5 Sunglasses Myths That Ruin Your Eyes In A Cool Way!


When shopping for sunglasses, we often spend a good amount of time looking for stylish ones that live up to our tastes and match a number of characteristics that make high-quality sunglasses.

So what are the characteristics we’re looking for in sunglasses?

We want sunglasses that are stylish and can protect our eyes from UV rays, right? We think that these sunglasses should have the “right color” like black, brown, or gray because they can block UV light, right?

Well, all of the aforementioned functions that we believe are actually myths, in addition to the fact that many people believe that polarized sunglasses can fully block UV rays! Oh, wait… They don’t?!

#1 – The ‘right’ Color Matters

It may matter in terms of fashion sense, but not for eye health! Whether you get color lens sunglasses or even rainbow sunglasses, it does nothing for your eyes!

People tend to think that buying the “right” color, specifically darker shades of sunglasses can protect their eyes from UV rays when that’s actually not the truth.

Unless we’re talking about UVA sunglasses, dark sunglasses, gray and brown for example, provide comfort and cut sun glare but they do not protect your eyes from UV light.

#2 – Polarized sunglasses give 100% protection

Really? Well, they don’t.

Polarized sunglasses are quite popular among people who frequent the beach because they do a relatively good job blocking sun glare and reducing discomfort when the eyes look onto the surface of the water under the glaring sun, thanks to the Polaroid plastic sheeting they’re made of.

However, contrary to common belief, polarized lenses do not provide UVA protection no matter how high their price might be!

Some other benefits of polarized lenses also include increased clarity and sharpness of images. But alas, they can’t protect against eye damage like you probably thought!

#3 – It’s cloudy, take off your sunglasses

Don’t listen to people saying that to you, they have been fooled, too!

A cloudy sky may look so serene that it makes you want to stare at it without any sunglasses on, but the clouds that you might have believed to block UV rays actually allow around 80% of the sun’ UVR to seep through!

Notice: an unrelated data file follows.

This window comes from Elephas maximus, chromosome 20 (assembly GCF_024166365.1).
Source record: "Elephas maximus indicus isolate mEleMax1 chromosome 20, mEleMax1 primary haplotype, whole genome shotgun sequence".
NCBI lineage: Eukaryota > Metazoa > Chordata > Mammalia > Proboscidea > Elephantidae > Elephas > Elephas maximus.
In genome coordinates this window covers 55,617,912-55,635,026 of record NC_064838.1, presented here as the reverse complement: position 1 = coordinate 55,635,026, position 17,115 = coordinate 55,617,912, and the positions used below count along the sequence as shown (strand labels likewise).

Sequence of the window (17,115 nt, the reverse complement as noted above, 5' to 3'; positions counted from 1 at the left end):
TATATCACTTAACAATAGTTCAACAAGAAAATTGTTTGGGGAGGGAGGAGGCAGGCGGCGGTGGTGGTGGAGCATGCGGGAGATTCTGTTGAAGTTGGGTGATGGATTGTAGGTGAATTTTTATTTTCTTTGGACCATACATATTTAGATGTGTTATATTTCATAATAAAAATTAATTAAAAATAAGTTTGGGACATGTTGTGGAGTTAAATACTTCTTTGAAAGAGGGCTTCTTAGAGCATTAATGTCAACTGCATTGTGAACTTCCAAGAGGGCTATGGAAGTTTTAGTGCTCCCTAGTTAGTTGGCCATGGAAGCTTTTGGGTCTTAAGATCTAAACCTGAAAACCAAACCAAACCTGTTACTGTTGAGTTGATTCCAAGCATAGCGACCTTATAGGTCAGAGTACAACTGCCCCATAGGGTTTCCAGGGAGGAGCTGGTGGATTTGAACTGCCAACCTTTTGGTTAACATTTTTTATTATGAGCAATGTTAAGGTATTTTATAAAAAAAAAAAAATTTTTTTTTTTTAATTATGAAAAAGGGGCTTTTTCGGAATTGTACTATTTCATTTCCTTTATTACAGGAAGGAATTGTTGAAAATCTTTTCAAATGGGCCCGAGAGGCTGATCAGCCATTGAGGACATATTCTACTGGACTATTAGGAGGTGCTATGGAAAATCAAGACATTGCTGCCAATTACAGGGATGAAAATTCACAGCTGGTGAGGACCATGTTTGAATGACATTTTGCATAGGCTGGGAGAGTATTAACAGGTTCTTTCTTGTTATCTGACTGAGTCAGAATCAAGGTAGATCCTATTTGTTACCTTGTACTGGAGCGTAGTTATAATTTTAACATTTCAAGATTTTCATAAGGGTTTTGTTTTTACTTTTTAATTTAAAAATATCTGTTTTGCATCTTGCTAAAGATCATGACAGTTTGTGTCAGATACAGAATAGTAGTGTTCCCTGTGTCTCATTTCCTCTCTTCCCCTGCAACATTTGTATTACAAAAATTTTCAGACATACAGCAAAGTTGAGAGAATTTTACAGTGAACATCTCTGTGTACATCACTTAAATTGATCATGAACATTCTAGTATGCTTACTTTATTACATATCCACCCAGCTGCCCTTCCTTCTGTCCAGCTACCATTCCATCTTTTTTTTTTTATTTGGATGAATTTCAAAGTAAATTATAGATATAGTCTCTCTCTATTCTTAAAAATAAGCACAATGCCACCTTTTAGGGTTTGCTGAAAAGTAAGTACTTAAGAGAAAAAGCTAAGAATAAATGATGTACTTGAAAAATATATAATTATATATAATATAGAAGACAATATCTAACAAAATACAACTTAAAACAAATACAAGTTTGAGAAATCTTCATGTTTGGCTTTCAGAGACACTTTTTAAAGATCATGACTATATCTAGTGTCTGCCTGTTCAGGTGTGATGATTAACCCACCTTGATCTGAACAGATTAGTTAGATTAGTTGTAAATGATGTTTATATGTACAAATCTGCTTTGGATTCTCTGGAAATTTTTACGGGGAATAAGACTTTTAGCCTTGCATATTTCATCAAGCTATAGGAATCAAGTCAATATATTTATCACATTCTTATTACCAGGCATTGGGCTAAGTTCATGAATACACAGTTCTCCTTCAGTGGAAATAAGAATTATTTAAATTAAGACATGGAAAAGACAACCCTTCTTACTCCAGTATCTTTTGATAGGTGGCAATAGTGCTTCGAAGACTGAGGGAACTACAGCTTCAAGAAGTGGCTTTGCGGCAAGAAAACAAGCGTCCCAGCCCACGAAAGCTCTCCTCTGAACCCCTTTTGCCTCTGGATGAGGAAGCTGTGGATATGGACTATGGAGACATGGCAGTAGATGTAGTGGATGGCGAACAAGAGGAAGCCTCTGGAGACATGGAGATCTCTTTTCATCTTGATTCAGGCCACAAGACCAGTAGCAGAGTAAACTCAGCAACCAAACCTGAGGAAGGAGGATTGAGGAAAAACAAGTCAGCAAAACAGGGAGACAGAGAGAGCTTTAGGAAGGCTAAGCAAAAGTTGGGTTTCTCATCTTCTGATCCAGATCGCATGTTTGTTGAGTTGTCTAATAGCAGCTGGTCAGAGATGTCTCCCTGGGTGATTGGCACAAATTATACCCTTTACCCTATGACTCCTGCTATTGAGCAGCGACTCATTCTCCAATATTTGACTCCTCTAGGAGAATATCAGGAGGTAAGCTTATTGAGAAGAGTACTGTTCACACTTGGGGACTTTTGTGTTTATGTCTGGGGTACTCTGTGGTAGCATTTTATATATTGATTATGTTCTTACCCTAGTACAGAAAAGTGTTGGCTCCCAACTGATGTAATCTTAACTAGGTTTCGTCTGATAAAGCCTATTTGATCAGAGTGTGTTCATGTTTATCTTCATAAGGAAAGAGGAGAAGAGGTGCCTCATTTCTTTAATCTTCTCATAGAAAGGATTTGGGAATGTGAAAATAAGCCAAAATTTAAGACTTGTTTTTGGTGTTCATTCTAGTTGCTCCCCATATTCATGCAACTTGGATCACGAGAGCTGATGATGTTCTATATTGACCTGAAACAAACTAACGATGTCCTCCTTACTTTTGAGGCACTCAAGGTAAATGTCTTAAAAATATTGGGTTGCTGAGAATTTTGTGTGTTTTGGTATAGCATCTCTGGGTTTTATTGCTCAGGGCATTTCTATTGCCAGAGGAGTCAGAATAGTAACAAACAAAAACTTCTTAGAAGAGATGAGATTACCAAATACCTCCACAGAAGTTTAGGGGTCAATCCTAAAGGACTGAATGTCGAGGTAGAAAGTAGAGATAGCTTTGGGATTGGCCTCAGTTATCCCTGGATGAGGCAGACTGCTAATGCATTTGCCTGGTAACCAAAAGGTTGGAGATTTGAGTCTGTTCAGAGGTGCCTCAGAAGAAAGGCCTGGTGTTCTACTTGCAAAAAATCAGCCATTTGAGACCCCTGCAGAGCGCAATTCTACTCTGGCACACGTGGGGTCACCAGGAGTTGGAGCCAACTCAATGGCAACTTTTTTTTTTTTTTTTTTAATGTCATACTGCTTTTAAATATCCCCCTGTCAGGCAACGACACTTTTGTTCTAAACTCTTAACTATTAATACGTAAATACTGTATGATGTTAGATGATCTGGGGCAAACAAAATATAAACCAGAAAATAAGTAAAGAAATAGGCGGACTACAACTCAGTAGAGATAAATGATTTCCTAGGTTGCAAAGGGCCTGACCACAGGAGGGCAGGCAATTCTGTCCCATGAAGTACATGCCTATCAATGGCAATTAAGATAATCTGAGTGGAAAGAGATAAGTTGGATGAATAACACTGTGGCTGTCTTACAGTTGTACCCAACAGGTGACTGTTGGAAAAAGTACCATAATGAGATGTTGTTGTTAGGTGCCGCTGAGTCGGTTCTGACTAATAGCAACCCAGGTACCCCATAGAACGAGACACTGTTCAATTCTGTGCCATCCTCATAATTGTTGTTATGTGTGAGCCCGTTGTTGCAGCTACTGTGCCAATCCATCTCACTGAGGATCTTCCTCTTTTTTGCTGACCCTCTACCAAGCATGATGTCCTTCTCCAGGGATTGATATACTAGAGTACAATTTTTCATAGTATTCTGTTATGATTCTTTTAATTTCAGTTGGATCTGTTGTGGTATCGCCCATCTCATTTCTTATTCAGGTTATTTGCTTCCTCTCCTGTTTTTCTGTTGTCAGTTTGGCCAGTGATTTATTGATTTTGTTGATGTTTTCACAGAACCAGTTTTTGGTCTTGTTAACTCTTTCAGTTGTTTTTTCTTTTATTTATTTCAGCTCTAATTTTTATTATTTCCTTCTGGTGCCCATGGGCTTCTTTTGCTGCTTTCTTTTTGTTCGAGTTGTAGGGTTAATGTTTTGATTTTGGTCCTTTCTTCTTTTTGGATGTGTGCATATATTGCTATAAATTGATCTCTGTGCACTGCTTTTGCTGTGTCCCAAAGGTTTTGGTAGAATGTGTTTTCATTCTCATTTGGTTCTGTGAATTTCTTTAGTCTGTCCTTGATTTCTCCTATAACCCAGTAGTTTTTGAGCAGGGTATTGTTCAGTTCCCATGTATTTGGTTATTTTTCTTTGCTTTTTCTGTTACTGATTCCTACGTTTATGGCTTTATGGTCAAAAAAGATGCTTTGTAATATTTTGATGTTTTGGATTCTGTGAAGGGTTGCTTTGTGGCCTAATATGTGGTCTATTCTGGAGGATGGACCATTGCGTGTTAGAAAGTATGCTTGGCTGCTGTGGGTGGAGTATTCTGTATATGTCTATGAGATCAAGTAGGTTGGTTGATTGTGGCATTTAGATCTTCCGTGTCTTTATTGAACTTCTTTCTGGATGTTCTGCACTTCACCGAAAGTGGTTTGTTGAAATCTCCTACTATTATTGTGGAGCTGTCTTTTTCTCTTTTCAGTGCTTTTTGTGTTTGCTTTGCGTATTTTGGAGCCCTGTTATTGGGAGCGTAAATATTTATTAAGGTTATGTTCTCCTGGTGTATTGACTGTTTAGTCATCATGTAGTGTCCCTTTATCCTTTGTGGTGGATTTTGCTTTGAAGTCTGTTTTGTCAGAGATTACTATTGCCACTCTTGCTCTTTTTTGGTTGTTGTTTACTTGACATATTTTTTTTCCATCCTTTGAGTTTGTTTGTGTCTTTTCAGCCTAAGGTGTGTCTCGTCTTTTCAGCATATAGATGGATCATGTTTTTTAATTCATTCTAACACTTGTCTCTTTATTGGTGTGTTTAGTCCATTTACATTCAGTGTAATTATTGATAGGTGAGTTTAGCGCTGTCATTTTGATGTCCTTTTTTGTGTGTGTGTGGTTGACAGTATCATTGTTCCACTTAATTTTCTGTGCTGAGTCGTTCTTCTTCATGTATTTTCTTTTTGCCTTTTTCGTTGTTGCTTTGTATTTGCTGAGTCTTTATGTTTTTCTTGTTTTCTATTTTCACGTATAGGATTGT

Going out in cloudy or foggy weather without wearing UVA glasses, or at least polarized glasses, to reduce the intensity may cause you eye damage in the long run.

The risk is especially higher during snowy days as snow reflects UV light from the sun which may lead to snow blindness.

Ordinary sunglasses may not protect your eyes from UV rays, but they can at least reduce the intensity of light.

#4 – Expensive or cheap sunglasses…it doesn’t matter

It really does, so if you’re thinking about purchasing cheap sunglasses online, please reconsider your decision!

The thing is, you may not notice the difference between an expensive pair of sunglasses and cheap sunglasses, but it becomes evident when you experience eye strain and even headaches.

Cheap sunglasses are typically made of cheap plastic that can damage your eyesight, much like used eyeglasses do. There is no doubt about it.

So if you’re willing to invest in buying stylish sunglasses, you might as well get yourself some good-quality UVA glasses with UV400 labels that protect eyes from both UVA and UVB rays that burn the skin, and avoid eye problems such as bad eyesight.

#5 – Scratches aren’t a big deal

What dangerous, false claim that is!

Scratches on your lenses can obscure vision, strain and tire your eyes, and cause you headaches, especially if you wear them all day.

Even the tiniest, lightest scratches on the lenses of your sunglasses can scatter light and if you already have bad eyesight or eye problems, that’s bad news for you because scratched glasses, like dirt on a windshield, can make everything worse!

Always discard scratched eyeglasses or sunglasses for the sake of your eye health!

#6 – Bonus

Guess what we haven’t told you yet!

Sunglasses, no matter what type they are, can exhaust your eyes if you wear them on a regular basis and cause health problems.

Both sunlight and darkness release hormones in our brains and our eyes need natural sunlight to help regulate your hormones like the sleep hormone, Melatonin.

Wearing sunglasses all the time may also damage your eyes’ ability to adjust to light and lead to vision problems.

So let’s protect your eyes because, at the end of the day, they’re all we have.



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